YMTC - Flopper? in the ZONE?


I’ve spared you the agony of sifting the Q&A for the pertinent items.
If you read them all, the last may lead you to the conclusion that “FLOPPERS” (what ever that really means) have been given an advantage.

What do you think?

ID: 978 Section: 4.3.3 Status: Answered Date Answered: 1/11/2005
Q: Regarding <G17>: What are the parameters for being “in” a loading zone? (i.e., must some part of the robot be touching the yellow triangle, et cetera)

A: There are no yellow triangles in the loading zones. The robot base and / or drive train must be touching the loading zone. The intent of this rule is that you must be in the loading zone. By making it blatantly obvious that you are in the loading zone, you will draw far less attention from the referees.

ID: 1617 Section: 4.3.3 Status: Answered Date Answered: 2/16/2005
Q: As related to answer 978, Is a robot base considered “in” the loading zone if it isn’t touching the hdpe 36" equilateral triangle? If so, What is considered part of the robot base?

A: No. The robot base is considered to be any load-bearing surface within the maximum 28" x 38" robot base size.

ID: 1698 Section: 4.3.3 Status: Answered Date Answered: 2/18/2005
Q: Regarding the answer to ID 1617, do intermittent load bearing surfaces, such as outriggers or feet, “make” the base in the loading zone if they are within the 28" x 38" starting area, attached to the “base”, and are touching the HDPE?

A: If the intermittent load bearing surfaces fit within the 28" x 38" starting footprint of the robot when they are deployed and in contact with the HDPE, then yes. If they come in contact with the loading zone outside of the 28" x 38" starting footprint when deployed, then no.

ID: 1715 Section: 4.3.3 Status: Answered Date Answered: 2/22/2005
Q: Regarding the answer to ID 1617, do vertical “fingers” (skirt, wire ties, etc.) strategically placed around a base for the sole purpose of touching the loading zone HDPE “make” the robot in the loading zone.

A: Yes. After attending and receiving feedback from several scrimmages this past weekend (2/19), we will allow robot-base appendages that are within and remain within the 28" x 38" dimensions to contact the loading zone and be legal.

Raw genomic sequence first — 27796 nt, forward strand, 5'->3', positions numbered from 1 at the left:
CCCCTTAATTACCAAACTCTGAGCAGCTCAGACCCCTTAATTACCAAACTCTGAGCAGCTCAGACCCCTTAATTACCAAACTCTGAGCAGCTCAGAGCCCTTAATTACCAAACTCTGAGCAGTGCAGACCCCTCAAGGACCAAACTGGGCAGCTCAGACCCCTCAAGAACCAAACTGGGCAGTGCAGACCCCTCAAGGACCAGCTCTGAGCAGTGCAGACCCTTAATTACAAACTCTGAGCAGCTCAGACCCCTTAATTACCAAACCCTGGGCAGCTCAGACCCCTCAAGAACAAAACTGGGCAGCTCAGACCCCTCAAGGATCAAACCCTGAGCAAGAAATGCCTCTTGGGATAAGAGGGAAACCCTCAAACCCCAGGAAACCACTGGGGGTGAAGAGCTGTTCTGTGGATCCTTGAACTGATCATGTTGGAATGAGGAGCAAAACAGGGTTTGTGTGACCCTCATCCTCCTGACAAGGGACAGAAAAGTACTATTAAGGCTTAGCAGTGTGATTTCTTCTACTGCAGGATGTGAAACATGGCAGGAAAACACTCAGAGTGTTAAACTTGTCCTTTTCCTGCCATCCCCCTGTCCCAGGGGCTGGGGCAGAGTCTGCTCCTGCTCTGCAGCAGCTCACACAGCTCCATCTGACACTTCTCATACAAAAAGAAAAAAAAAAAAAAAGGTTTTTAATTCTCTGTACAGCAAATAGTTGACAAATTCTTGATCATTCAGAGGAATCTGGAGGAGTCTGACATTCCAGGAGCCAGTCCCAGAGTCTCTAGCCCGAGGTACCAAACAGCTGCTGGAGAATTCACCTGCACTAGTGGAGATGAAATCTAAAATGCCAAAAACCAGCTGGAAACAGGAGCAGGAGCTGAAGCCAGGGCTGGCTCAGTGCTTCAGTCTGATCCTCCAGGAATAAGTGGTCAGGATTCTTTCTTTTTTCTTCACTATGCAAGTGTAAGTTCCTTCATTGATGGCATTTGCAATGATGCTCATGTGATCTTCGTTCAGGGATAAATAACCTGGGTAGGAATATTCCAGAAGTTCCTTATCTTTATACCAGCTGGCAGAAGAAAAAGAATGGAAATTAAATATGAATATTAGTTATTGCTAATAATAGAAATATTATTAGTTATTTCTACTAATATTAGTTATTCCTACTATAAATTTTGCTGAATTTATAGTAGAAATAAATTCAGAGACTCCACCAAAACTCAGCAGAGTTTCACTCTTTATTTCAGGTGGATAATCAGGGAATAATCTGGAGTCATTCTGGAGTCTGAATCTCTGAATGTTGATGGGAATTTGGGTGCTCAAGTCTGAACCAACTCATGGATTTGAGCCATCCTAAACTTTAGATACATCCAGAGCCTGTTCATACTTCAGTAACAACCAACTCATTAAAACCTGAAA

ID: 1773 Section: 4.3.3 Status: Answered Date Answered: 2/28/2005
Q: We designed and built a robot that would tip from 38x28 to 38x60. The “new” base and drive train is “blatantly obvious that our robot is in the LZ” and ”has a load bearing surface in contact with the hdpe”. Is our robot in the LZ?

A: If we understand your question correctly, yes. Robots that “flop” basically must declare a 28" x 38" of their robot to be the “robot base.” This is the section that the referees will always use to determine if your robot is in the loading zone.

ID: 1785 Section: 4.3.3 Status: Answered Date Answered: 3/16/2005
Q: re Q&A 1773: May robots who permanently deploy and then never move base extenders such as wheelie bars ALSO declare a 28x38 box like the robots who flop (since these are functionally the same thing)?

A: No.

Wait, What are you talking about? Robots that flop over to a bigger base? or something flopping off the front of the bot? Maybe post a picture?

If your talking about the first, and they declare a 28"x38" box that is the front of there robot where there lift mechanism is, how is that any different from a non flopping bot that fits within the 28x38 box?

Flopper robot-- A robot that starts out in the box, but their auto mode consists of falling down and doing whatever. Example: Team 71 in 2002. The way this class of robots works is: they stand their robot on end to get it in the box, and the wheels are on one side. In the first few seconds, something trips and the robot falls onto its wheels (assuming it works right). The robot then does what it is supposed to do.

Well, when the HOTBOT is in it’s starting position, the ‘whiskers’ are resting on the floor within the box.

So, they are not only part of the initial starting envelope, but the part that rests on the floor, so they are legal.

i figured they meant flopper robots :yikes:
but i still don’t see where the “advantage” is? How is a declared 28X38 box on the robot different than a robot in the 28x38 size box by default?

Because floppers are entitled to declare their own footprint, while all others are not. They alone can declare themselves into the loading zone.

Excellent diagram, explains it perfectly.